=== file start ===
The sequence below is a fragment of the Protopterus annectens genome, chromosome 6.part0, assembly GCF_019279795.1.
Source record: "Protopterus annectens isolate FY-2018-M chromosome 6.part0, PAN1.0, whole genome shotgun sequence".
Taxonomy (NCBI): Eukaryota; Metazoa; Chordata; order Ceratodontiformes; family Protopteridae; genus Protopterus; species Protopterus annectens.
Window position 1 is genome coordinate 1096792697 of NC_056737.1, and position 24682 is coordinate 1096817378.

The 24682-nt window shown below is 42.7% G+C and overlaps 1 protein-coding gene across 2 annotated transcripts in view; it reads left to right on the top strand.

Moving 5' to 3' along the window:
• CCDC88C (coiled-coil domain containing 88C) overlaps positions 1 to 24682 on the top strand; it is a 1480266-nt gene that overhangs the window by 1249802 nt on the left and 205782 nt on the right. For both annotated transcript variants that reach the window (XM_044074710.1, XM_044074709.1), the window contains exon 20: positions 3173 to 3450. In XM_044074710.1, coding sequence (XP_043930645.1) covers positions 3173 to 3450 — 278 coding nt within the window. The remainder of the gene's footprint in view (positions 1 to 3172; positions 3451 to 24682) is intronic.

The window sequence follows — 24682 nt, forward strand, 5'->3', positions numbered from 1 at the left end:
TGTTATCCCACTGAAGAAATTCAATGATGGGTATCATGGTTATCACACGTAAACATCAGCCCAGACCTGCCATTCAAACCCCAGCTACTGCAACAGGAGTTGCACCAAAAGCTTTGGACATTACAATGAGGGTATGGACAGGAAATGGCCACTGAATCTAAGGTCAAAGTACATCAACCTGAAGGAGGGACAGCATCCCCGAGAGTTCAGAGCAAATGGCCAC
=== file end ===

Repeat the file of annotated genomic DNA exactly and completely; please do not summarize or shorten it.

The sequence below is a fragment of the Protopterus annectens genome, chromosome 6.part0, assembly GCF_019279795.1.
Source record: "Protopterus annectens isolate FY-2018-M chromosome 6.part0, PAN1.0, whole genome shotgun sequence".
Taxonomy (NCBI): Eukaryota; Metazoa; Chordata; order Ceratodontiformes; family Protopteridae; genus Protopterus; species Protopterus annectens.
Window position 1 is genome coordinate 1096792697 of NC_056737.1, and position 24682 is coordinate 1096817378.

The 24682-nt window shown below is 42.7% G+C and overlaps 1 protein-coding gene across 2 annotated transcripts in view; it reads left to right on the top strand.

Moving 5' to 3' along the window:
• CCDC88C (coiled-coil domain containing 88C) overlaps positions 1 to 24682 on the top strand; it is a 1480266-nt gene that overhangs the window by 1249802 nt on the left and 205782 nt on the right. For both annotated transcript variants that reach the window (XM_044074710.1, XM_044074709.1), the window contains exon 20: positions 3173 to 3450. In XM_044074710.1, coding sequence (XP_043930645.1) covers positions 3173 to 3450 — 278 coding nt within the window. The remainder of the gene's footprint in view (positions 1 to 3172; positions 3451 to 24682) is intronic.

The window sequence follows — 24682 nt, forward strand, 5'->3', positions numbered from 1 at the left end:
TGTTATCCCACTGAAGAAATTCAATGATGGGTATCATGGTTATCACACGTAAACATCAGCCCAGACCTGCCATTCAAACCCCAGCTACTGCAACAGGAGTTGCACCAAAAGCTTTGGACATTACAATGAGGGTATGGACAGGAAATGGCCACTGAATCTAAGGTCAAAGTACATCAACCTGAAGGAGGGACAGCATCCCCGAGAGTTCAGAGCAAATGGCCAC